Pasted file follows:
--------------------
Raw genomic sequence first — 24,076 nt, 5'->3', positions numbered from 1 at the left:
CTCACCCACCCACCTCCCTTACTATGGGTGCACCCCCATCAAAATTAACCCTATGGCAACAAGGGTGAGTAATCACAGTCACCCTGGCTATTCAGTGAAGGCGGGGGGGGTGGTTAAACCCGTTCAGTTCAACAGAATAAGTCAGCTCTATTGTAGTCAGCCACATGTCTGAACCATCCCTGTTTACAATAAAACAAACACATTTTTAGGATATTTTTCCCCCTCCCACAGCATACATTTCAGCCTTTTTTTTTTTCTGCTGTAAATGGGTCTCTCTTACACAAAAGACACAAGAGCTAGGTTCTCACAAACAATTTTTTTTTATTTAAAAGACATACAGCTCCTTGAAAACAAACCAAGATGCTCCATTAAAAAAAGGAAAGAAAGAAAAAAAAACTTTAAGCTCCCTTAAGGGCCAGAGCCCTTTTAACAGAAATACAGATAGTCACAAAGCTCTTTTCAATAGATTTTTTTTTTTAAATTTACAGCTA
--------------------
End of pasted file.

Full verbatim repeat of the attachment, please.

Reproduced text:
Raw genomic sequence first — 24,076 nt, 5'->3', positions numbered from 1 at the left:
CTCACCCACCCACCTCCCTTACTATGGGTGCACCCCCATCAAAATTAACCCTATGGCAACAAGGGTGAGTAATCACAGTCACCCTGGCTATTCAGTGAAGGCGGGGGGGGTGGTTAAACCCGTTCAGTTCAACAGAATAAGTCAGCTCTATTGTAGTCAGCCACATGTCTGAACCATCCCTGTTTACAATAAAACAAACACATTTTTAGGATATTTTTCCCCCTCCCACAGCATACATTTCAGCCTTTTTTTTTTTCTGCTGTAAATGGGTCTCTCTTACACAAAAGACACAAGAGCTAGGTTCTCACAAACAATTTTTTTTTATTTAAAAGACATACAGCTCCTTGAAAACAAACCAAGATGCTCCATTAAAAAAAGGAAAGAAAGAAAAAAAAACTTTAAGCTCCCTTAAGGGCCAGAGCCCTTTTAACAGAAATACAGATAGTCACAAAGCTCTTTTCAATAGATTTTTTTTTTTAAATTTACAGCTA